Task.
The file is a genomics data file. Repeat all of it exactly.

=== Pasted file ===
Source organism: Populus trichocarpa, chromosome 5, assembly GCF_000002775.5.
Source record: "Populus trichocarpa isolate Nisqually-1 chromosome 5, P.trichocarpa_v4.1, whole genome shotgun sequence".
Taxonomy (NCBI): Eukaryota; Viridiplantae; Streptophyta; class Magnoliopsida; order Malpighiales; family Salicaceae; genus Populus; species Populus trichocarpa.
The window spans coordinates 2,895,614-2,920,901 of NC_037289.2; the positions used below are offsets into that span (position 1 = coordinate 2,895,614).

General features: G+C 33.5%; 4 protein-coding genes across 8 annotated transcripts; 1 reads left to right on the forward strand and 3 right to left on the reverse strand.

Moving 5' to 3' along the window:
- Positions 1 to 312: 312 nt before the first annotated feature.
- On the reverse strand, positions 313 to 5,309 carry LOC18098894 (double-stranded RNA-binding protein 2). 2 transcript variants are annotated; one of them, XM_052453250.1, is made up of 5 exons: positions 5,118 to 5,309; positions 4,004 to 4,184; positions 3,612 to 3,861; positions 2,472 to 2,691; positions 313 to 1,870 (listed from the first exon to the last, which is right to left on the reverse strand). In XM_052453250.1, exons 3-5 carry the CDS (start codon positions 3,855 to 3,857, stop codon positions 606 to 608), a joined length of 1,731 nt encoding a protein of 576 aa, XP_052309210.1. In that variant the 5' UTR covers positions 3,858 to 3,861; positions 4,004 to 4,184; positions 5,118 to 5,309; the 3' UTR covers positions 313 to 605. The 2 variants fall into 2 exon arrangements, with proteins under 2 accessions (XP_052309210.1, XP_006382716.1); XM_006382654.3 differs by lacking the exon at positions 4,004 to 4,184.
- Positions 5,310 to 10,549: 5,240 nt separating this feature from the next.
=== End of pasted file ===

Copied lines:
Source organism: Populus trichocarpa, chromosome 5, assembly GCF_000002775.5.
Source record: "Populus trichocarpa isolate Nisqually-1 chromosome 5, P.trichocarpa_v4.1, whole genome shotgun sequence".
Taxonomy (NCBI): Eukaryota; Viridiplantae; Streptophyta; class Magnoliopsida; order Malpighiales; family Salicaceae; genus Populus; species Populus trichocarpa.
The window spans coordinates 2,895,614-2,920,901 of NC_037289.2; the positions used below are offsets into that span (position 1 = coordinate 2,895,614).

General features: G+C 33.5%; 4 protein-coding genes across 8 annotated transcripts; 1 reads left to right on the forward strand and 3 right to left on the reverse strand.

Moving 5' to 3' along the window:
- Positions 1 to 312: 312 nt before the first annotated feature.
- On the reverse strand, positions 313 to 5,309 carry LOC18098894 (double-stranded RNA-binding protein 2). 2 transcript variants are annotated; one of them, XM_052453250.1, is made up of 5 exons: positions 5,118 to 5,309; positions 4,004 to 4,184; positions 3,612 to 3,861; positions 2,472 to 2,691; positions 313 to 1,870 (listed from the first exon to the last, which is right to left on the reverse strand). In XM_052453250.1, exons 3-5 carry the CDS (start codon positions 3,855 to 3,857, stop codon positions 606 to 608), a joined length of 1,731 nt encoding a protein of 576 aa, XP_052309210.1. In that variant the 5' UTR covers positions 3,858 to 3,861; positions 4,004 to 4,184; positions 5,118 to 5,309; the 3' UTR covers positions 313 to 605. The 2 variants fall into 2 exon arrangements, with proteins under 2 accessions (XP_052309210.1, XP_006382716.1); XM_006382654.3 differs by lacking the exon at positions 4,004 to 4,184.
- Positions 5,310 to 10,549: 5,240 nt separating this feature from the next.